I have to confess at this point that I have not yet finished the book but I write this now because the events of today compel me. Flanagan and I are old friends - in the author and reader sense. I first became intimate with his work when I chose to write an essay for my Honours course, Textual Cultures, at the University of South Australia. In a sense, The Unknown Terrorist and The Narrow Road to the Deep North both articulate Flanagan's concern with 'man's inhumanity to man'. In the case of his Man Booker winning novel, Flanagan articulates the idea of being 'fully human' as being 'capable of the monstrous as well as the truly beautiful' (2014). He also describes the writing of the novel as 'cathartic' and explains (without any particular nod to the synchronous or serendipitous timing ) that his father had died virtually straight after he told him about having completed the book - some eighteen months ago now. The book, though not based directly on his father's experiences in Changi and on the Thai-Burma railroad, is nevertheless a creation born of the necessity to process the legacy of those experiences on the Flanagan family life. In this respect, I feel a kinship with Flanagan - having just spent the better part of four years researching and writing a PhD which draws also on World War II experiences, and the legacy of family members who survived the terrors of life under Japanese internment. (Other family members were not so lucky: my opa (grandfather) was tortured and later beheaded by the Japanese for being a member of a small resistance group in Java. My great-uncle 'Peng' worked on the infamous rail line, surviving only to be killed by an American submarine, while en route to Nagasaki to continue his life as a slave-labourer.)
Flanagan's writing has a poetic sensibility which casts a strong spell over the reader's emotions. His references to James Joyce's Ulysses shamefully eluded me and I wanted to phone my friend, scholar Steve McLaren and ask him to enlighten me further as I have not read the weighty tome, but I resisted and pressed on, deciding to do that before a second reading instead. Flanagan paints deceptively beautiful vignettes with the depth of a skilled philosopher and the skill of an impressionist painter.
The novel is primarily about relationships evolving from the central character Dorrigo Evans - a man of inspiring courage, dedication, achievement and what one might call 'moral flaws'. Flanagan's hero is a man shaped by love and war. He is also a man shaped by literature - and in these references, we feel the author's own reverence for the written word. As in some of his other work, Flanagan's style evokes
the circularity of a Shakespearian tragedy, where events seem predetermined yet the hero's journey is also shaped by his own decisions. As in his novels Death of a River Guide (1994) and The Sound of One Hand Clapping (1997), there is the feeling of a tale being told orally like that of an ancient myth, and the sense that Flanagan is in touch with the natural cycles of life and death is palpable throughout. His description of Dorrigo Evans' defining moment, Icarus-like, at a football match activates all the reader's senses:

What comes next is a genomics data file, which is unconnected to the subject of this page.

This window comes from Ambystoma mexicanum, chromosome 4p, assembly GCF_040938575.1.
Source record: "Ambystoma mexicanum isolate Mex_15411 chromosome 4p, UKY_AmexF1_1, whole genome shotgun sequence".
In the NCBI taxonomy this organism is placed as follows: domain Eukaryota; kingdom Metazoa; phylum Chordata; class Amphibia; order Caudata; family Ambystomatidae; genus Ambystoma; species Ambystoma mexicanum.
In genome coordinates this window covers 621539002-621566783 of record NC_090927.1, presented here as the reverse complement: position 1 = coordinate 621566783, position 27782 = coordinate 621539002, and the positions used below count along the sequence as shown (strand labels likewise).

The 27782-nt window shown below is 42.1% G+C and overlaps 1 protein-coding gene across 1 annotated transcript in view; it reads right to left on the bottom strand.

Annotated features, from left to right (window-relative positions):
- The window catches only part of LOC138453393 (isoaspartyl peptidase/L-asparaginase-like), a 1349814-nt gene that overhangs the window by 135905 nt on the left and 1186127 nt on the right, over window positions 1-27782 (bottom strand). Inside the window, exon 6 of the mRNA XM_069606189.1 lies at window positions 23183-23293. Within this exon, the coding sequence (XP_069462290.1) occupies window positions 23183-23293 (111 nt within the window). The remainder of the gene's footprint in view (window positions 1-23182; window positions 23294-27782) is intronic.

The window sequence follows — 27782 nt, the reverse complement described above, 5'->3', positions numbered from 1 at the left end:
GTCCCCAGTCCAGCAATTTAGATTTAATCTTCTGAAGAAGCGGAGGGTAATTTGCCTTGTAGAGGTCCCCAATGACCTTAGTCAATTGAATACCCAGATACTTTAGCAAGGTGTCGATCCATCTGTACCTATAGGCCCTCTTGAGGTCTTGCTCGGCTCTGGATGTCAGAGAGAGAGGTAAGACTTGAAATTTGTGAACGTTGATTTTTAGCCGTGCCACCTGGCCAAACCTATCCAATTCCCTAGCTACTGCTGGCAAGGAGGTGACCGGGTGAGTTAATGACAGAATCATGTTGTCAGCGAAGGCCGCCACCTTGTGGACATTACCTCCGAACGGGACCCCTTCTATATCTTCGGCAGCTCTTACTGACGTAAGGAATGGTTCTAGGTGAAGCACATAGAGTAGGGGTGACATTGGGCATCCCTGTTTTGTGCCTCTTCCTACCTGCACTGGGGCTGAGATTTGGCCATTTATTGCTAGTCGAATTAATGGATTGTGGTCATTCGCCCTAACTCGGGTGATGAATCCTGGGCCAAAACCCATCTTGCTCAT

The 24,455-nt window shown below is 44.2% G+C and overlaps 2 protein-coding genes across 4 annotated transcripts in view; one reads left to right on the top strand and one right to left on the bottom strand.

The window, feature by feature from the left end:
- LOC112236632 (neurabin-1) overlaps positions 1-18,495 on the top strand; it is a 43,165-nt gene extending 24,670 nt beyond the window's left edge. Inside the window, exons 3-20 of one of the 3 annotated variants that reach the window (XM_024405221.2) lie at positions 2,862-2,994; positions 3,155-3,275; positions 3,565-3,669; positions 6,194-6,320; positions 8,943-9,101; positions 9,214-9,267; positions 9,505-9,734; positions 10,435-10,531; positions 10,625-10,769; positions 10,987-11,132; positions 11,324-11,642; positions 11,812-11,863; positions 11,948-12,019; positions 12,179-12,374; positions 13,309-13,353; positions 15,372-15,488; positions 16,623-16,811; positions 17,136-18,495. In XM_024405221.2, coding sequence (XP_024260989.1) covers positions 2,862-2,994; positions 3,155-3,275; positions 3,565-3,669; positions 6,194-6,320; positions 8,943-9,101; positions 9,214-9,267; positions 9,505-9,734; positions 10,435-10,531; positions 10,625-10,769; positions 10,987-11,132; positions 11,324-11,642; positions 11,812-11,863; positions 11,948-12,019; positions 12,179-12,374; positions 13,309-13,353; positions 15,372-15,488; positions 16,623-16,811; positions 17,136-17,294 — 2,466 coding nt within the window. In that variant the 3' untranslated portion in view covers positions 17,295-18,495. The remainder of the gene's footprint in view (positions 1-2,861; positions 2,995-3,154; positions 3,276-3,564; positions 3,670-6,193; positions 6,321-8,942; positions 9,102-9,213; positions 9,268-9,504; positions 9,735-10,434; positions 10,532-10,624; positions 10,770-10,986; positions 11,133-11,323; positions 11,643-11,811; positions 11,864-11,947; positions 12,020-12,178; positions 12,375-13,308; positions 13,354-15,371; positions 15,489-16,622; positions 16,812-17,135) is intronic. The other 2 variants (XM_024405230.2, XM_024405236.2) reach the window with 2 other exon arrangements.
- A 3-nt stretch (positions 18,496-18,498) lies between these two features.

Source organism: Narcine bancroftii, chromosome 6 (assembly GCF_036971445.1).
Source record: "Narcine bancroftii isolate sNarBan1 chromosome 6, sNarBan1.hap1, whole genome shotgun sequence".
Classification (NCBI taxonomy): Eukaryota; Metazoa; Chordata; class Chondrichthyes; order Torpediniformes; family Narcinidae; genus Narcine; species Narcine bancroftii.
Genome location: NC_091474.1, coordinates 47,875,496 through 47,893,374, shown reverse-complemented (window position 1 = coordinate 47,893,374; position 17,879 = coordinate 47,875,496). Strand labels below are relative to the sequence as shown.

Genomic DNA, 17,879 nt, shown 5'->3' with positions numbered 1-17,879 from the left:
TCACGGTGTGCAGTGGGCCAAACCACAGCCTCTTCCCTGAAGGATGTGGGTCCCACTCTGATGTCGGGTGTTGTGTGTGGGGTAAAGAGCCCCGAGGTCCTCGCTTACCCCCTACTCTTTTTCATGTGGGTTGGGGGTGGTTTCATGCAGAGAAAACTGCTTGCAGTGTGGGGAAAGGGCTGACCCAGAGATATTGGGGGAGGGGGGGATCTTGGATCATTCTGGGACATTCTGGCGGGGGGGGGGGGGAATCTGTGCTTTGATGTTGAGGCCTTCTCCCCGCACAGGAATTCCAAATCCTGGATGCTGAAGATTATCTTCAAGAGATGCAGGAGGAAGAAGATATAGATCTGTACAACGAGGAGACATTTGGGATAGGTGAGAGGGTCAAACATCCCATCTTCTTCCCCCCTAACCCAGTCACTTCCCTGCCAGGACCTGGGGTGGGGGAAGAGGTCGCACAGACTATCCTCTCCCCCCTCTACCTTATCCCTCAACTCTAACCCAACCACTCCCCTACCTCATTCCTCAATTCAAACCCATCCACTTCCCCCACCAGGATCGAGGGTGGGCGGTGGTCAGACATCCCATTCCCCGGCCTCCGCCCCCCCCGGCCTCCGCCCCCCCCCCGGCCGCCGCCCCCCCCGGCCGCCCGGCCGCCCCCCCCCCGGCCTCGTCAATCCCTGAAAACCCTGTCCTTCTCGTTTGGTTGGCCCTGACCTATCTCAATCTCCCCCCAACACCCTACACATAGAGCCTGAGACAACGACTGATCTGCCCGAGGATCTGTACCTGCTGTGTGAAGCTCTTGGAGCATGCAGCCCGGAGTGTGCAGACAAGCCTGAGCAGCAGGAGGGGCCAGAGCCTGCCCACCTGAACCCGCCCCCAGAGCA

For a moment it sat in the sun, and he understood that the ball was his to pluck. He could smell the
piss ants in the eucalypts, feel the ropy shadows of their branches falling away as he began running
forward into the pack. Time slowed, he found all the space he needed in the crowding spot into which
the biggest, strongest boys were now rushing. He understood the ball dangling from the sun was his and all he had to do was to rise. His eyes were only for the ball, but he sensed he would not make it
running at the speed he was, and so he leapt, his feet finding the back of one boy, his knees the
shoulder of another and so he climbed into the full dazzle of the sun, above all the other boys. At the
apex of their struggle, his arms stretched out high above him, he felt the ball arrive in his hands, and
he knew he could now begin to fall out of the sun. (Flanagan, 2014: 9)
Flanagan was born and grew up in Tasmania. He left school early, worked as a labourer and river guide; later, he educated himself and became a Rhodes scholar. He cites some of his literary influences as Blake, Camus, Conrad, Dostoyevsky, Faulkner, Bohumil Hrabal and Henry Lawson (Pentecost, 2008: 10). He has suggested that he and other Tasmanians are influenced also by Gaelic and Aboriginal languages, and that the 'Australian experience' is vastly different from European cultures 'because of people's connection with the earth and other people' (Pentecost, 2008: 10).
Philosopher and Man Booker judge A C Grayling described Flanagan's novel as having a ' strong contemporary resonance' because of various conflicts that were happening now around the world (Brown, 2014). He said Flanagan's depiction was 'timeless' and that it spoke to the effect of war on human beings in a universal sense, despite the specific context being the second world war (Brown, 2014).
I shared the news of Flanagan's win with a long-time friend whom I am about to visit in Sydney. We are both reading The Narrow Road to the Deep North so that we can engage in a book group discussion taking place in Sydney later this month. Her text said simply 'Yes great (to the news). Tough read' ( 2014). By that, I gather that reading Flanagan's tale of working on the Thai-Burma railroad would become quite harrowing for the reader. Was I up to the task of finishing the book? I certainly hoped so.